Allegations of widespread wrong-doings have plagued Australia’s finance sector since many years, adding pressure on the industry to undergo a thorough root-and branch reform.
On Monday, the head of the government-backed inquiry which is delving into Australia’s finance sector to see whether there has been any wrong-doings, stated confidential documents brokered by banks, insurance companies and pension funds, will have to be provided to it for scrutiny.
In his opening remarks, Commissioner Kenneth Hayne stated any attempt by an institution to prevent information from being made public, including dispute settlements with customers, would “incite the closest attention”.
Australia’s most powerful government inquiry body is the Royal Commission. It has the power to compel witnesses and recommend criminal charges. It is scheduled to run for 12 months and was ordered in response to allegations of poor practices targeting customers.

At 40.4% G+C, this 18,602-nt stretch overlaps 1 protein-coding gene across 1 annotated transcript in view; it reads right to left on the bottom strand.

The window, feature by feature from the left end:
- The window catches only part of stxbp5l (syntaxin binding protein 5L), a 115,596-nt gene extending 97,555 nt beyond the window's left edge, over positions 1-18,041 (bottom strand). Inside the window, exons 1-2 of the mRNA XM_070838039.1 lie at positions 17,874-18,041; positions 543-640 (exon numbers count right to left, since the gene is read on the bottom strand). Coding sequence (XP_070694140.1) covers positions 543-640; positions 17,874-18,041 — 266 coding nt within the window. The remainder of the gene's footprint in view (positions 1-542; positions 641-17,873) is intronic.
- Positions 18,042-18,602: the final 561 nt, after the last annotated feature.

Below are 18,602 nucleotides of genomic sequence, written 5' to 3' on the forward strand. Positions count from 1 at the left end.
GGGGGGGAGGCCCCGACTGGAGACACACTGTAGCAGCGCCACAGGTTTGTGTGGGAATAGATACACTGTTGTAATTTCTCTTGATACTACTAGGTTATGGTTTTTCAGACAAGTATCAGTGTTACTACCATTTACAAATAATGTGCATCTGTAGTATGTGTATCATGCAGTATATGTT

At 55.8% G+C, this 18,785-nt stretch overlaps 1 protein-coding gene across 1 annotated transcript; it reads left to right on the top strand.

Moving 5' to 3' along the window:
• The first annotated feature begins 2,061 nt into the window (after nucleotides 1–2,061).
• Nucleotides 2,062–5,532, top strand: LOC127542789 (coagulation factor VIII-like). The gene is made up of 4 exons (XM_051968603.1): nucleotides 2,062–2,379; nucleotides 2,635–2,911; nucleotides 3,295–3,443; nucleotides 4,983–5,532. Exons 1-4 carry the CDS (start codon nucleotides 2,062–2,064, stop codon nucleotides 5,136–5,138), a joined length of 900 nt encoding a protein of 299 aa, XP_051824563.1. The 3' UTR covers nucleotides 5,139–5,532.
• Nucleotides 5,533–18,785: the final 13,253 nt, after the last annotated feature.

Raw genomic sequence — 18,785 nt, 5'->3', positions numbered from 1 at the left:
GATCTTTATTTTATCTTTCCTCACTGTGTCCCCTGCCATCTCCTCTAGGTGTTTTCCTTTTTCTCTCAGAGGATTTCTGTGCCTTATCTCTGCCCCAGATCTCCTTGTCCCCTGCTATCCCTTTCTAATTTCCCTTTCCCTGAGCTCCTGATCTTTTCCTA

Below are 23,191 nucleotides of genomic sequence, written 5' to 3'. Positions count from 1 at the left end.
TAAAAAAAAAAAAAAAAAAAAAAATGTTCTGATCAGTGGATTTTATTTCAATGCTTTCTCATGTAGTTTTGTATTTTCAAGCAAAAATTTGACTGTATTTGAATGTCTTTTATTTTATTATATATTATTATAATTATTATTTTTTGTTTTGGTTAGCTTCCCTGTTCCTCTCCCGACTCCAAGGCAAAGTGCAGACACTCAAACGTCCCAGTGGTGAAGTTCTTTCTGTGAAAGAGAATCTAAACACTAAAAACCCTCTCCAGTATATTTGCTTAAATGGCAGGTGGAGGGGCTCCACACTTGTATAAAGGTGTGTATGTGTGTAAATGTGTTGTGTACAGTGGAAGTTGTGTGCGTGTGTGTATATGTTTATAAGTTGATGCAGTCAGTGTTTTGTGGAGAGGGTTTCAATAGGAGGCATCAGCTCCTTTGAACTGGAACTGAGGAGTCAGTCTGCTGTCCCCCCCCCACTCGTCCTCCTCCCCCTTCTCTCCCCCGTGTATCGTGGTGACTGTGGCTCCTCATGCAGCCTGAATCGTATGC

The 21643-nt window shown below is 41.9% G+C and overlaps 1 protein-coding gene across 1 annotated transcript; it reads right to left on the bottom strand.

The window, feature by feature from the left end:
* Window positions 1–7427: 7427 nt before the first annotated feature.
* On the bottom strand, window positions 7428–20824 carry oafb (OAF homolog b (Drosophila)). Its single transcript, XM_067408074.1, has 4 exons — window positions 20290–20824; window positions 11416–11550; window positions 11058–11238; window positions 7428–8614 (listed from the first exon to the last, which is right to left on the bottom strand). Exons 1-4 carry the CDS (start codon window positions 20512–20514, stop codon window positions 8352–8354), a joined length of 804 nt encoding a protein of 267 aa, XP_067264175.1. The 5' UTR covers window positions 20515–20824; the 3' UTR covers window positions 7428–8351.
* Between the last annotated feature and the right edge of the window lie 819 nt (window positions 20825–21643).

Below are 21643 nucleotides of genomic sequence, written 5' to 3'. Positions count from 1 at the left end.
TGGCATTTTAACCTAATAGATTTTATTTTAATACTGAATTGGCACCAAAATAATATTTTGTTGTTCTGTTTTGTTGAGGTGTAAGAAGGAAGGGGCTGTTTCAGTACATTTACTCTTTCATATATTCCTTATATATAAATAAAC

Following years of scandals at Australia’s major banks, the Australian government relented to public pressure and allowed an inquiry into its financial sector, including the rigging of interest rates, alleged money laundering for drug syndicates and terrorists and insurance fraud.
Although the banking sector has rejected suggestions that it need root-and branch reform, it has vowed to respond to public concerns and co-operate with the commission.
Hayne stated, it would not be possible for the inquiry to publicly examine every case of alleged misconduct, instead it would focus on identifying why problems arose and examine how institutions responded.
At the opening day of the inquiry, Rowena Orr, a barrister who is assisting the commissioner, said lending practices in the country will be scrutinized first.
“The commission will hear evidence of events involving certain financial services entities in the context of home lending that suggest that consumers have not always enjoyed the right to be treated honestly and fairly when it comes to home loans,” said Orr. “Some of these events may have involved breaches of the law while others may have involved departures from community standards and expectations.”